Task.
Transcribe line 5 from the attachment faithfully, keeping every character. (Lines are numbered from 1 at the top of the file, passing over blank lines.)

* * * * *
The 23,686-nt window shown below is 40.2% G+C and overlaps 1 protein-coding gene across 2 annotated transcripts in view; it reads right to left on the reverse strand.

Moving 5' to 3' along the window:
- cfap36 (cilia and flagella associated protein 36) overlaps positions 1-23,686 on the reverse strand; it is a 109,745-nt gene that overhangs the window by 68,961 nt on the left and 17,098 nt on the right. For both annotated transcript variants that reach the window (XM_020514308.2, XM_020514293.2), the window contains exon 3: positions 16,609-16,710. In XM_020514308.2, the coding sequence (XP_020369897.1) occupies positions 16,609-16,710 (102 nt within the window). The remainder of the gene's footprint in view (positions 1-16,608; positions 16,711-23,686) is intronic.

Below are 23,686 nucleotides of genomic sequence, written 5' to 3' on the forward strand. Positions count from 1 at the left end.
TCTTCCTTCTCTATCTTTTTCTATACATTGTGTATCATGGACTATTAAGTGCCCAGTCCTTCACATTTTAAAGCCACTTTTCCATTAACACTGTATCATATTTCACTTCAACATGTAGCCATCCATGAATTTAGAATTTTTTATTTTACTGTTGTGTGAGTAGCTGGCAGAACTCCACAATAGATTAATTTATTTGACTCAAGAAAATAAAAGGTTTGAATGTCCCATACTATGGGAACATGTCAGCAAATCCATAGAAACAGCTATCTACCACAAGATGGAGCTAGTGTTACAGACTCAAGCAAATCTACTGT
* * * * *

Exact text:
TCTTCCTTCTCTATCTTTTTCTATACATTGTGTATCATGGACTATTAAGTGCCCAGTCCTTCACATTTTAAAGCCACTTTTCCATTAACACTGTATCATATTTCACTTCAACATGTAGCCATCCATGAATTTAGAATTTTTTATTTTACTGTTGTGTGAGTAGCTGGCAGAACTCCACAATAGATTAATTTATTTGACTCAAGAAAATAAAAGGTTTGAATGTCCCATACTATGGGAACATGTCAGCAAATCCATAGAAACAGCTATCTACCACAAGATGGAGCTAGTGTTACAGACTCAAGCAAATCTACTGT